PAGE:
“That needs to be looked at and changed so this doesn’t happen again,” she insisted.
At Sager’s invite, several locals attended and voiced concern about the handling of Sager’s firing.
Callicoon resident Liz Bucar wondered aloud if Sager’s termination was for legal reasons, while Hurleyville’s Sandy Oxford called the firing “aggressive and reckless” (see her and fellow NAACP member Elaine Williams’ letter at bottom).
Liberty resident Ellen Neumann asked how many legislators were aware beforehand that Sager would be let go.
Gieger, Alan Sorensen and Gene Benson replied that they were surprised by the action.
“I feel that we should have [been made aware],” Gieger stated.
“I do, too, and so do the rest of us,” Neumann remarked, gesturing to the crowd in the room. “This is going to cost the county money.”
Sager’s mother, Rock Hill resident Terry Epstein, also called on legislators for change.
“I think it’s time to go back to accountability and transparency,” she said.
Health and Family Services Commissioner Randy Parker listened quietly during those comments.
In an interview afterwards, he offered his reasoning for hiring and firing Sager.
Parker said last fall, when he first arrived to oversee the county’s largest division, he interviewed two applicants for the deputy commissioner post, one of whom was Sager.
Despite Sager’s lack of social services/family services experience, Parker heeded pressure from those around him to put Sager’s enthusiasm to work.
“I figured I could work with that,” Parker recalled.
But less than six months later, Parker said it became clear Sager “wasn’t what I needed.”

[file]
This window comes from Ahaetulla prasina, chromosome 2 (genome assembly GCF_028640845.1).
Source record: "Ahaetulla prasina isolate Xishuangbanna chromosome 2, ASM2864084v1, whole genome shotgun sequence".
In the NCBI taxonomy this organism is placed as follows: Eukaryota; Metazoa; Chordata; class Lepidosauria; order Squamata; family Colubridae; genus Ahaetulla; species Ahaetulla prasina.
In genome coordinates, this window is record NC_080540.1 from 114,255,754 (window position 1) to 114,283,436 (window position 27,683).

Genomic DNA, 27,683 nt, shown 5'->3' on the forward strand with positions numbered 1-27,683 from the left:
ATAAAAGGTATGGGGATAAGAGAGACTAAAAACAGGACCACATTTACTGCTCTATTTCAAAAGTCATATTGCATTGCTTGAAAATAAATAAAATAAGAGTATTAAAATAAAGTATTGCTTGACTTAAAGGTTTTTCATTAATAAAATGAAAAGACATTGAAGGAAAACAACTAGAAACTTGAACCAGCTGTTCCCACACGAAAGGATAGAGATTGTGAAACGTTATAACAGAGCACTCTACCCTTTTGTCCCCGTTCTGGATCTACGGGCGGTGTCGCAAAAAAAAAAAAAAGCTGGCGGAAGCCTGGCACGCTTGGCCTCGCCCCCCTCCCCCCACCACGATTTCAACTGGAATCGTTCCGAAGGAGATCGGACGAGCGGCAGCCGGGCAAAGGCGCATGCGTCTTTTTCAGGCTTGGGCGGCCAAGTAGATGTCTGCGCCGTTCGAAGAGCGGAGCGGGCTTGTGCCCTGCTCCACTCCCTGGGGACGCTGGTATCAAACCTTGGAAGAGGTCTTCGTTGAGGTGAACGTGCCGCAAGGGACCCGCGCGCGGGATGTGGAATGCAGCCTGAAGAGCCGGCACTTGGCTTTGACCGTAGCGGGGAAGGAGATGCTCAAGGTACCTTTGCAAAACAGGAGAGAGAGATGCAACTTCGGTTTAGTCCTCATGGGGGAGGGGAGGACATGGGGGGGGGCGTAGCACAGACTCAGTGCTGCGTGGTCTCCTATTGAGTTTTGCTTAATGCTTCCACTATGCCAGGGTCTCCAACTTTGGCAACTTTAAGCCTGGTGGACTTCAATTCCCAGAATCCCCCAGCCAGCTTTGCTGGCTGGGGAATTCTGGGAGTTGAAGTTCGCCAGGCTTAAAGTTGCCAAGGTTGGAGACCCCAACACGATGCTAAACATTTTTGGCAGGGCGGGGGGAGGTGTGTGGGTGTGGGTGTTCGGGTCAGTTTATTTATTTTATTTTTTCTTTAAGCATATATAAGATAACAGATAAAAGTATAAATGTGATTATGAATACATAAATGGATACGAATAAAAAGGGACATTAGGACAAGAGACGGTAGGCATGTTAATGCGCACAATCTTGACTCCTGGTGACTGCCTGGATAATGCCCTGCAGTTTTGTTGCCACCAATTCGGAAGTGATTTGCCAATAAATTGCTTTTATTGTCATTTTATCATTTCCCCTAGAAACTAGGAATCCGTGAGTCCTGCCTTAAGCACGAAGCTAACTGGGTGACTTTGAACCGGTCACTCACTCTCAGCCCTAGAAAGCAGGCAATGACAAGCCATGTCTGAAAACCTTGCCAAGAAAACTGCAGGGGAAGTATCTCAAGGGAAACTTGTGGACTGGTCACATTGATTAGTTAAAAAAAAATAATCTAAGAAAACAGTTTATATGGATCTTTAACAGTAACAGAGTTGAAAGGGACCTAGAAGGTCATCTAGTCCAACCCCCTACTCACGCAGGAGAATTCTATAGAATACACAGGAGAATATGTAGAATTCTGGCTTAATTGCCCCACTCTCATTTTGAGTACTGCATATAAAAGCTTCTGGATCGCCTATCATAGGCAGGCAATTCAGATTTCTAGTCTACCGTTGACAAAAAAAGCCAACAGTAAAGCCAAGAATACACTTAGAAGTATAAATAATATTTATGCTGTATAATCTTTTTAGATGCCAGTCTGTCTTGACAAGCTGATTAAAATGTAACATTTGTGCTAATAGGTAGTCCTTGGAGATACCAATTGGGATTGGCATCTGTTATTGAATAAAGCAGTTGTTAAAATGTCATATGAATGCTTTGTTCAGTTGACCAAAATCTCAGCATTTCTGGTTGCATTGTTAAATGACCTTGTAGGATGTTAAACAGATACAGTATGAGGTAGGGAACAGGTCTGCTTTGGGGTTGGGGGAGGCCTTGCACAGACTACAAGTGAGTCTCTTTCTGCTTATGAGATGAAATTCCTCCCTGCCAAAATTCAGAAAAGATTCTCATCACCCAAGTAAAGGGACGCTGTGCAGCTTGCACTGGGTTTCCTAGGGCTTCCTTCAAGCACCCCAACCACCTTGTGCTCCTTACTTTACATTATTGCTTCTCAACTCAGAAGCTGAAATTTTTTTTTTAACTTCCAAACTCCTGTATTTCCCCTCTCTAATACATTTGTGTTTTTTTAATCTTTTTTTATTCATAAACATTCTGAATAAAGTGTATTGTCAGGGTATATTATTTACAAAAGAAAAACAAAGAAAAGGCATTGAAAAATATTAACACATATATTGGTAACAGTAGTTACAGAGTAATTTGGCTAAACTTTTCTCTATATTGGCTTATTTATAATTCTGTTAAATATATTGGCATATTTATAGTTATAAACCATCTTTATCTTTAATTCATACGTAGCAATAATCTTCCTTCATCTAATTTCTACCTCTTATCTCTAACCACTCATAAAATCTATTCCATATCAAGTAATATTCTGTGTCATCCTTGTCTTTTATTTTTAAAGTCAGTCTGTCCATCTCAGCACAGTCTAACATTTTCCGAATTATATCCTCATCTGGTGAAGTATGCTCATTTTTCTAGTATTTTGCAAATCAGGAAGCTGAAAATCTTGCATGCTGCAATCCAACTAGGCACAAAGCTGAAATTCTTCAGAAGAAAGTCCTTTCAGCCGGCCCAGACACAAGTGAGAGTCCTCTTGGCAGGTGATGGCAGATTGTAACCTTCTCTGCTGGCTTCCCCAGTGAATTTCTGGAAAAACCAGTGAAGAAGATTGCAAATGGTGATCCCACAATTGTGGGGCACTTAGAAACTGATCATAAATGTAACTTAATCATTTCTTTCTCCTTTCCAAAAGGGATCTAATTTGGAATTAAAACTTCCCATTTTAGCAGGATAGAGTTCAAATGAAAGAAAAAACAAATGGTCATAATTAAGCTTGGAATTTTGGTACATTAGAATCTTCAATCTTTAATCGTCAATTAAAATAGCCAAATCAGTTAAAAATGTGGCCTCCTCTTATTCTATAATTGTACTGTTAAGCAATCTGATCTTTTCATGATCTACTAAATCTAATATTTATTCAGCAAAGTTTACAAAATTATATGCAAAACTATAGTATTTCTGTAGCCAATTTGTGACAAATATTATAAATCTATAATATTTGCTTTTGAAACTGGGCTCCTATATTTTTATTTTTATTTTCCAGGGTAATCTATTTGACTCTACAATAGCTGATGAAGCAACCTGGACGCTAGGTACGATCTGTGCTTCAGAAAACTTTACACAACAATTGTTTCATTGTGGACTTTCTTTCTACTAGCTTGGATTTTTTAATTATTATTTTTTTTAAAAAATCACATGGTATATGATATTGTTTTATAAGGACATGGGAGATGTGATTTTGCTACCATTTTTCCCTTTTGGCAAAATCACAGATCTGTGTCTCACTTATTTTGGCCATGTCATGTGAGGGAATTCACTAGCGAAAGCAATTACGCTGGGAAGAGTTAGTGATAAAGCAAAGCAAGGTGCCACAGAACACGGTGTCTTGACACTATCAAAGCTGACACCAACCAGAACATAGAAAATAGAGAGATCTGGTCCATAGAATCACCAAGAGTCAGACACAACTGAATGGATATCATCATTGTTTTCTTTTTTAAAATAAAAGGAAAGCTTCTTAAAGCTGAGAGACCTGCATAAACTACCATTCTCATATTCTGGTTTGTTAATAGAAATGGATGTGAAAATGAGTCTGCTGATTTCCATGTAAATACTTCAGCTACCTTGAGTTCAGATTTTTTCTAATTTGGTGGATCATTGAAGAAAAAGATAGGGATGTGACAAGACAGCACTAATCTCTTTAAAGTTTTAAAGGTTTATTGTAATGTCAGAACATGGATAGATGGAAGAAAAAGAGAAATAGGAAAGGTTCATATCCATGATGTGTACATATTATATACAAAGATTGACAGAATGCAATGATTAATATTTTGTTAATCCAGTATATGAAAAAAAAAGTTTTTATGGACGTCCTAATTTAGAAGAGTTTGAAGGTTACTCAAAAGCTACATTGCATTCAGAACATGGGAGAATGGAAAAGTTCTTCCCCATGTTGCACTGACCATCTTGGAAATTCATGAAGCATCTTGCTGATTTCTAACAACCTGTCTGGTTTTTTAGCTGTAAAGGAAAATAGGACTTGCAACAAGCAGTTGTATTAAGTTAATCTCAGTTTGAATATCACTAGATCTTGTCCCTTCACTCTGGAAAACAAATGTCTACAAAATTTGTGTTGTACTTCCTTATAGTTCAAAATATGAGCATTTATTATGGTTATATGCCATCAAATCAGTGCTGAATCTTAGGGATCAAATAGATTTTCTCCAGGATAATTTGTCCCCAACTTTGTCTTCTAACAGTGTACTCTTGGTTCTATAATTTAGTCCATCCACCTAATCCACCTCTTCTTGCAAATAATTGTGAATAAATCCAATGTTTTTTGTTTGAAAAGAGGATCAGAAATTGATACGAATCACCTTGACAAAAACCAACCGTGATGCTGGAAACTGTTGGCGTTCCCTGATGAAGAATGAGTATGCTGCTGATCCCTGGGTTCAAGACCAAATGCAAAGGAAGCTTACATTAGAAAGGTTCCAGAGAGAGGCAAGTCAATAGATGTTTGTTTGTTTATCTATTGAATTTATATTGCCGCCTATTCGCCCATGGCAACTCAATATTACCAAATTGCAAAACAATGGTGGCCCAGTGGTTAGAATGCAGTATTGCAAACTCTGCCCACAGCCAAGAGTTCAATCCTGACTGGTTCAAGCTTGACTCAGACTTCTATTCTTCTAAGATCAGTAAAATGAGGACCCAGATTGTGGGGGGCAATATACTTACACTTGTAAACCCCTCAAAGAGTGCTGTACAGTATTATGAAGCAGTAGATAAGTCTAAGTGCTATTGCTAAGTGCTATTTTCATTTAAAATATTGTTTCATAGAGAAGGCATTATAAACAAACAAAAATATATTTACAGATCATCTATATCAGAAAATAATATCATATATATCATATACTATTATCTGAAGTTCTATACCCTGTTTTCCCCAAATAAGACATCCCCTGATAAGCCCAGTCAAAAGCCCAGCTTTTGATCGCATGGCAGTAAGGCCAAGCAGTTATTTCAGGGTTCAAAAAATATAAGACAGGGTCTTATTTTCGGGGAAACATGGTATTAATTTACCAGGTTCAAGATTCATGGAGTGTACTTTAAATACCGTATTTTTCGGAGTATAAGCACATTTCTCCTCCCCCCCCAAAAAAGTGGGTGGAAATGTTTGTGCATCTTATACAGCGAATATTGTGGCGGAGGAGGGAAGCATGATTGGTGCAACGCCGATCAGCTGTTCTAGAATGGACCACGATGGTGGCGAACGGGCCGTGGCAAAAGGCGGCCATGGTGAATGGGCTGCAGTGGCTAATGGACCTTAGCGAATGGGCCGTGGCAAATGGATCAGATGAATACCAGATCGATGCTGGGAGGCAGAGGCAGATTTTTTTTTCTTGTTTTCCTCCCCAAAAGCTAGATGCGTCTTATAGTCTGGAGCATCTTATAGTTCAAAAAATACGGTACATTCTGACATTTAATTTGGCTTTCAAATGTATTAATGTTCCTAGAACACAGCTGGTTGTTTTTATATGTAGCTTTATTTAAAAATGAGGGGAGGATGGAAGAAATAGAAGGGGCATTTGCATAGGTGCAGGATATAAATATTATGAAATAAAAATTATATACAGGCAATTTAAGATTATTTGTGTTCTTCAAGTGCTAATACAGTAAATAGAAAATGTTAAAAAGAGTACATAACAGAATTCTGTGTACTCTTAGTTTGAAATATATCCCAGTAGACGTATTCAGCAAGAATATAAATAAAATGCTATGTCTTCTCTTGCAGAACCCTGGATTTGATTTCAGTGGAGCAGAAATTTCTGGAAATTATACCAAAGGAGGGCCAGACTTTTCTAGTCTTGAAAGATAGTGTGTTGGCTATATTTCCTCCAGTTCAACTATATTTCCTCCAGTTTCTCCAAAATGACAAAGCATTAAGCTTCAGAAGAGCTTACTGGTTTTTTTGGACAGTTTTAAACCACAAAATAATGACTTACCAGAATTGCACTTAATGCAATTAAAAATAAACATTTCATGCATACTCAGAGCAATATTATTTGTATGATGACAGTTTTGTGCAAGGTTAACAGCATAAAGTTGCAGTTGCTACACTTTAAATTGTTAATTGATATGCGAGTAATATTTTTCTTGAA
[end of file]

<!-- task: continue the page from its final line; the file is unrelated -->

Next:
“There just wasn’t a fit,” Parker stated, explaining that Sager’s lack of experience hindered more than helped.
Parker tried to find a spot to plug Sager into and not simply because Sager had support from politically influential people.
“He was a good guy, worked hard,” Parker acknowledged. “He was well-liked by staff.”
But ultimately Parker felt the position needed an experienced hand, and he was told by Acting County Manager Josh Potosek that he had the Legislature’s support to act as he felt.
“He [Potosek] supported me on it,” added Parker.
But at least some of the legislators did not know how Parker was going to handle the situation which is not necessarily unusual, as department heads have the power to hire and fire on their own.
Was it a mistake to not inform them ahead of time or to not tell Sager why he was being let go?
“I corrected a mistake I made in October,” Parker replied.
He said the decision to fire Sager was his own, adding that he handled it properly and without a political or personal agenda.
He’s now planning to advertise for a replacement in the next few weeks.
“I’m hiring a deputy that has a background and management experience in social services,” he explained.
The position will likely be filled by the end of the summer.
Sager offered no comment to the Democrat, except to say, “It is unfortunate that Mr. Parker is choosing to take this course of action.”